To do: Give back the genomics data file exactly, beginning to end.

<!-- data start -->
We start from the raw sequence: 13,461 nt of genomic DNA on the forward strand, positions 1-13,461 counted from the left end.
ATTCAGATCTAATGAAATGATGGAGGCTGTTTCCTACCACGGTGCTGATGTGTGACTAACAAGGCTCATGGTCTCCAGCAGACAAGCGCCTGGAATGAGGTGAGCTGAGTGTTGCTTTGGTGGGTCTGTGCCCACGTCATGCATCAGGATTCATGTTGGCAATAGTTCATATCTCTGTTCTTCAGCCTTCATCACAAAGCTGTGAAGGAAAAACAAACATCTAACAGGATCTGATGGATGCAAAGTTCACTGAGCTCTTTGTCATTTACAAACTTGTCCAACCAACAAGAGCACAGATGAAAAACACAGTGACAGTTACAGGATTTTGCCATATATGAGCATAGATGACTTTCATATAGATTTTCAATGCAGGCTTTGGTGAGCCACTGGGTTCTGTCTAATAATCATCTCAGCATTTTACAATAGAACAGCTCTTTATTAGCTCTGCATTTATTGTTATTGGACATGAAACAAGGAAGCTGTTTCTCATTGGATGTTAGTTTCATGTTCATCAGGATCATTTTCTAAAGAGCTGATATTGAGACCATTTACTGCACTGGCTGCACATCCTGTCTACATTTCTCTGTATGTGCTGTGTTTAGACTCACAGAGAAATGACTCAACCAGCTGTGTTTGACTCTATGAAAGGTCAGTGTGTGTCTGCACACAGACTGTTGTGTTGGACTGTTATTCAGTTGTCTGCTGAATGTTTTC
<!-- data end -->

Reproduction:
We start from the raw sequence: 13,461 nt of genomic DNA on the forward strand, positions 1-13,461 counted from the left end.
ATTCAGATCTAATGAAATGATGGAGGCTGTTTCCTACCACGGTGCTGATGTGTGACTAACAAGGCTCATGGTCTCCAGCAGACAAGCGCCTGGAATGAGGTGAGCTGAGTGTTGCTTTGGTGGGTCTGTGCCCACGTCATGCATCAGGATTCATGTTGGCAATAGTTCATATCTCTGTTCTTCAGCCTTCATCACAAAGCTGTGAAGGAAAAACAAACATCTAACAGGATCTGATGGATGCAAAGTTCACTGAGCTCTTTGTCATTTACAAACTTGTCCAACCAACAAGAGCACAGATGAAAAACACAGTGACAGTTACAGGATTTTGCCATATATGAGCATAGATGACTTTCATATAGATTTTCAATGCAGGCTTTGGTGAGCCACTGGGTTCTGTCTAATAATCATCTCAGCATTTTACAATAGAACAGCTCTTTATTAGCTCTGCATTTATTGTTATTGGACATGAAACAAGGAAGCTGTTTCTCATTGGATGTTAGTTTCATGTTCATCAGGATCATTTTCTAAAGAGCTGATATTGAGACCATTTACTGCACTGGCTGCACATCCTGTCTACATTTCTCTGTATGTGCTGTGTTTAGACTCACAGAGAAATGACTCAACCAGCTGTGTTTGACTCTATGAAAGGTCAGTGTGTGTCTGCACACAGACTGTTGTGTTGGACTGTTATTCAGTTGTCTGCTGAATGTTTTC